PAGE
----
The Christian is no more able to identify and describe free will as an object existing by the tools and materials of scientific cause and effect, etc. than anyone else. But the Christian can believe in freedom for more than merely pragmatic reasons. Christ has renewed humanity and in so doing released it from its temporal shackles. We are free - and perhaps will be more so - because He is.

How about a couple of gnomic statements to conclude? :)

True freedom exists as established by God. True freedom persists in a recognition of its origin and limitations.

Andy said...

Let me be clear that I have no interest here in a scientific result. Theology and science tend not to mix. My interest in this limited case is to take the scientific data of behavior and apply a theological interpretation to try to see meaning.

That is, psychology (only a science in the loose sense of the word) has demonstrated that human choices are heavily influenced, if not determined, by past experience. Now psychology has to stop there. If it goes further it can't even pretend to be a science.

But theology can step in at this point and say, "Interesting.... Now here's what we have learned...." And in this way the theology of grace and providence can be made to dance with the data of behavioral psychology.

Of course the scientific community wouldn't be interested in the result, but we didn't do it for them.

You mentioned "Consciousness and the self, existing above the purely physical...." This piqued my interest. The irony is that theology may very well wish to reject the existence of a consciousness and self strictly separated from the physical. Otherwise, we're flirting with gnosticism.

Finally, "consciousness is just an illusion." -- It's a really convincing illusion. :-)

And who is it that is being decieved? Oops. Maybe Descartes was on to something. I think consciousness is the single biggest piece of data going against a purely mechanistic view of the world.

Mata H said...

It seems to me that theology is what we use to ascribe meaning to behavioral data, whether consciously or unconsciously. Regarding free will -- I see God as being involved (to borrow a phrase) "in, with, and under" the direction of my life, but more in the sense that I have an intimate God to turn to during decisions, that I am not abandoned to make these decisons without company or consolation.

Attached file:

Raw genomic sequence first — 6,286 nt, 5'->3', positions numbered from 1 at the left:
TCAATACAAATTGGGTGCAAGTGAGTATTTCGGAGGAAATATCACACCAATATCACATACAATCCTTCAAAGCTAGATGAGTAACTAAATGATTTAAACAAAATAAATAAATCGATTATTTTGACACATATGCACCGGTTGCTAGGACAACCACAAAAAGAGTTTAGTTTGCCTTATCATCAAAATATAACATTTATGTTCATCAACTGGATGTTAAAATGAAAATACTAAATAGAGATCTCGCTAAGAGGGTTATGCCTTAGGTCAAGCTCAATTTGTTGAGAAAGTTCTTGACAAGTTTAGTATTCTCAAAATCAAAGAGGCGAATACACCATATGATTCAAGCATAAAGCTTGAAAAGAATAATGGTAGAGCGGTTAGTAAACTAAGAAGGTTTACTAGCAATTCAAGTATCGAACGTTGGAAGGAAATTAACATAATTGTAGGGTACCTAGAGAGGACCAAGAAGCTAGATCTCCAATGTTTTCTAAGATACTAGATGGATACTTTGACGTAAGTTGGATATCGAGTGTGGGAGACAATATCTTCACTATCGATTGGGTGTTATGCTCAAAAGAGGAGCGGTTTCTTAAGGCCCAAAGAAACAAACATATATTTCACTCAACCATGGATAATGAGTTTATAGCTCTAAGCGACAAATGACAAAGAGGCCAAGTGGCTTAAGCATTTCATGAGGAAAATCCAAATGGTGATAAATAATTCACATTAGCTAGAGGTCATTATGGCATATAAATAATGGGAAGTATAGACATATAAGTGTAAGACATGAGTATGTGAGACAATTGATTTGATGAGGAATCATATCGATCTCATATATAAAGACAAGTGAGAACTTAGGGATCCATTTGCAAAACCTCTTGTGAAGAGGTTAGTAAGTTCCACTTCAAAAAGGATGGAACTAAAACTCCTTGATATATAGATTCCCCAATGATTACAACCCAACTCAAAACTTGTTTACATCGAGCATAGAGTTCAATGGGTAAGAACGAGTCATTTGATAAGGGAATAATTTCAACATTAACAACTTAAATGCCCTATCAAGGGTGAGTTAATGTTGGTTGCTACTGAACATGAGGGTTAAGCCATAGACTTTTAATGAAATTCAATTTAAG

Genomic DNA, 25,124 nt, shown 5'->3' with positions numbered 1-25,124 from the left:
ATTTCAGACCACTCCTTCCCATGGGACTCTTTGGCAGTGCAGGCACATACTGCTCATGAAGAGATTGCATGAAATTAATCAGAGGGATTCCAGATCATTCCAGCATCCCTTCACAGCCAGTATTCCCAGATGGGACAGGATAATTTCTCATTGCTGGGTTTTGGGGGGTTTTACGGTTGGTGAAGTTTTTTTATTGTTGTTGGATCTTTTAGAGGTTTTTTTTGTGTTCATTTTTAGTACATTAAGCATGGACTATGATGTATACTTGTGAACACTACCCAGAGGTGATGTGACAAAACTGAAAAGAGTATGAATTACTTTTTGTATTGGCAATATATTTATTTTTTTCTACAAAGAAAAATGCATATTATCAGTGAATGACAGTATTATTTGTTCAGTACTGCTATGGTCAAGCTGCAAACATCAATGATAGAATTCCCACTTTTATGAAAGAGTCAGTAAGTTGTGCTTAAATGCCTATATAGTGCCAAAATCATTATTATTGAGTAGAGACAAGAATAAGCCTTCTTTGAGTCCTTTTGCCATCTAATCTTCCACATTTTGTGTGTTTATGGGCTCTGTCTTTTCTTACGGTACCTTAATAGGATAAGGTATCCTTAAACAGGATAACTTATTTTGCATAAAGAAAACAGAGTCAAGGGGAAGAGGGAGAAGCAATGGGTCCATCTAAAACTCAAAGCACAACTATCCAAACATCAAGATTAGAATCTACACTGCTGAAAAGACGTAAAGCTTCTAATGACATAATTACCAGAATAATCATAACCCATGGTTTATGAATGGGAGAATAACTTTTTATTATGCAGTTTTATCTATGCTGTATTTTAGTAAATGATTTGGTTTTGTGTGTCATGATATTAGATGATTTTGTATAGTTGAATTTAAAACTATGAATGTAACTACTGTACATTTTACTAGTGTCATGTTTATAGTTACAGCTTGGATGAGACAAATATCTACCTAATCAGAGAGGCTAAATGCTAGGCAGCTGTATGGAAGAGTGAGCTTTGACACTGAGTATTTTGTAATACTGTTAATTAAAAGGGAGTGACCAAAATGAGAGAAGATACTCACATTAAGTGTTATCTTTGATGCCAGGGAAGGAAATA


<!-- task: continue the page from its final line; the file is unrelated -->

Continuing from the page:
Alisa said...

Your statement...

"Christianity would seem to be completely invalidated if it turns out that human beings are basically just machines."

is what caused me to take the time to stop & write.

I believe that it be more than just a samantics game to say that God, the Father, is the only one with completely "free will". I believe what we have here is volition. We are free to choose from an already reduced number of options. For instance, are you free to "will it" to rain at this moment? He is. What we think is free will is really us choosing one of the options available to us. I can pursue my job or quit my job.

As far as being robots or machines, just because the Father knows the beginning from the end doesn't mean we stop living and choosing. Each of our days were ordained by Him. He knew us so completely even before we were woven together in our mothers womb. That is why we ought say (pray) I will make my plans Lord, but You direct my steps.

Check out my blog and proboard here. I think we could have some cool discussions.

Blessings, Alisa


Weekend Fisher said...

I studied behavioral psychology and the variety of determinism sometimes implied. I'll have to say that I think "determinism" is an unhelpful and needlessly paranoid way of interpreting "things working according to their natures." Also that "free will", as far as I can tell, generally does not support the weight placed on it or the confidence given to its reality (esp. the most common constructions of it).

Christian theology was (and still is) far, far ahead of psychology in this regard. According to our natures, we make "rational" choices: e.g. to avoid God and/or deny God because we perceive him as a threat. That experience and perception of reality can alter the equation. That our perception of the reality of Christ fundamentally alters the equation to the extent of altering our wills and natures.